It may be midsummer, but you can make it spring again in your vegetable
garden. Don't let the summer heat cheat you out of more fresh
vegetables. Go for two crops this year.
Gardeners across much of North America generally plant summer
vegetables such as tomatoes, peppers, squash, sweet corn, southern
peas, snap beans, cantaloupes and eggplant in March and April and
finish the harvest around the middle of summer.
of the continent has
a subtropical climate, however, and that
means another round of summer crops can be squeezed in before
the first frost in mid-October or November.
Cooler-season fall crops such as leafy greens acan be planted even
Some gardeners plant at intervals from spring through
midsummer; others harvest tomatoes, squash and the like
throughout the summer.
However, rather than trying to keep the same
plants producing indefinitely, a better harvest is usually
comes by making a fresh start.
Transplant tomatoes, peppers and eggplant just as you did in the
spring. For crops such as squash, cantaloupes and cucumbers, however,
seeding them directly into the ground will work just as well, if not
better. Snap beans, sweet corn and southern peas are generally directly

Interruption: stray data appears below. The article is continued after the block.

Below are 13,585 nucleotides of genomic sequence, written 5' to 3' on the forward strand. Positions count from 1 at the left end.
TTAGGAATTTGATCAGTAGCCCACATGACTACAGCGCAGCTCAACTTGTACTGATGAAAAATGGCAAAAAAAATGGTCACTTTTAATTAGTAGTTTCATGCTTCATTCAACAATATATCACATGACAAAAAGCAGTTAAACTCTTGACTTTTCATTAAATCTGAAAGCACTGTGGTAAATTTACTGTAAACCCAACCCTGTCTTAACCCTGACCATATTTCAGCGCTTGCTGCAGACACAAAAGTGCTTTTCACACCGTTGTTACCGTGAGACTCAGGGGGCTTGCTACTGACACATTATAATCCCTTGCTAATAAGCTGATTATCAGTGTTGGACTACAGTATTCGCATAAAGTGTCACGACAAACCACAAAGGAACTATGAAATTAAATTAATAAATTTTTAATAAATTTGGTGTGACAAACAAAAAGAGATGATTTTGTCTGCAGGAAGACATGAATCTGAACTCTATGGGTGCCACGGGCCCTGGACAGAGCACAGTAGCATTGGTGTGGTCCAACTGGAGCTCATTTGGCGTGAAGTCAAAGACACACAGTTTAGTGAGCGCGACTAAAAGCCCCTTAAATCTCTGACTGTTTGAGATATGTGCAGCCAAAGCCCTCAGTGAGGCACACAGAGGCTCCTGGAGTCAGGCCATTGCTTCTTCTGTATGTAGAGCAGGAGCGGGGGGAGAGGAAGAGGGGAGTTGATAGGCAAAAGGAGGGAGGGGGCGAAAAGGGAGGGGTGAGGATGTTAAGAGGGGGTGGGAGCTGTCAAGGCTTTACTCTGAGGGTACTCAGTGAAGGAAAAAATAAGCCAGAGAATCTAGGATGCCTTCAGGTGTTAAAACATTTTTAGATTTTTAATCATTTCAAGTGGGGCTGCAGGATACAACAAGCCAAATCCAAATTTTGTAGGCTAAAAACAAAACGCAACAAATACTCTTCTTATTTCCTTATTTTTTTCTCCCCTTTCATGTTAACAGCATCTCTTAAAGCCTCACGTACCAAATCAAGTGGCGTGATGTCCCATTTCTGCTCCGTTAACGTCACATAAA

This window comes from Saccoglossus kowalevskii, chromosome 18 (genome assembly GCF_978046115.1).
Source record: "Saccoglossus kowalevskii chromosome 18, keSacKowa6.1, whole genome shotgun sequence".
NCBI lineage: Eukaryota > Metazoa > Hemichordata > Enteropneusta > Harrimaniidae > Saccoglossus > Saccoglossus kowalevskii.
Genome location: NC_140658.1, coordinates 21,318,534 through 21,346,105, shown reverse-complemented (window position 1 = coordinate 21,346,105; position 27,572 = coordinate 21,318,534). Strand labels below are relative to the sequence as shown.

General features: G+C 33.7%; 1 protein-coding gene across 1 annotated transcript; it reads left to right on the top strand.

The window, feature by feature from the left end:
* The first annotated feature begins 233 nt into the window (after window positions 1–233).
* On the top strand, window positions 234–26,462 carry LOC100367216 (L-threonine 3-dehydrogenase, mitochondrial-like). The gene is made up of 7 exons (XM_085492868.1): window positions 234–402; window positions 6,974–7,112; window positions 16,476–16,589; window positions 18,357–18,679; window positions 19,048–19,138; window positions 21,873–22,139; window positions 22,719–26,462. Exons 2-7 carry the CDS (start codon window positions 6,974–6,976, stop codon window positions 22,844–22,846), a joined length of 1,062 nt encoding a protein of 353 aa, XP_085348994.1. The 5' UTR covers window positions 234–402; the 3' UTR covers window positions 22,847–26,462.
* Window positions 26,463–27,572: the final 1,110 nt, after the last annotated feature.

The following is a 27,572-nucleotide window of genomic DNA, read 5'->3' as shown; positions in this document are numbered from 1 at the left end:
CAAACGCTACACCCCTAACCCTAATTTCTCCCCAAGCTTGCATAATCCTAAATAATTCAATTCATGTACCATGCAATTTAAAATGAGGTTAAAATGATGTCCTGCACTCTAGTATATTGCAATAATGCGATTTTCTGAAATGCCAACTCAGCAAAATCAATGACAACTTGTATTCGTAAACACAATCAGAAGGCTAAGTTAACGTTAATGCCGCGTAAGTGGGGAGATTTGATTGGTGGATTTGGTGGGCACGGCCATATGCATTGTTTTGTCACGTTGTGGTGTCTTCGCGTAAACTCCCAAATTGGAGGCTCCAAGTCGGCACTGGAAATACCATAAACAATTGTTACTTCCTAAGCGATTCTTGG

plant the same crop back in the same place. Rotate your space so
you can reduce potential disease problems. If you planted squash there
this spring, plant peppers there for the second crop.
Rotate families of crops. Plant peppers, tomatoes or eggplant where you
had squash, cucumbers or cantaloupes. But don't plant cukes on the same
ground where you had squash.
Getting a crop established will be more of a challenge than it was in
the spring. Because of midsummer temperature, you'll need to
keep the garden watered enough to reduce heat and drought stress.
Water during the day to provide some cooling on the surface and allow
the foliage to dry by nightfall.
From late July until the first frost will be roughly 120 days, so crops
that mature in less than four months will usually make it to harvest,
barring an early frost.
However, the longer you wait, the longer it will take your second crop
to mature as days get shorter and the weather cools off (eventually).
So start these crops by mid-August. Some fast-maturing crops such as
snap beans, cucumbers and squash can still produce if planted by early
Source: Terry Kelley,
University of Georgia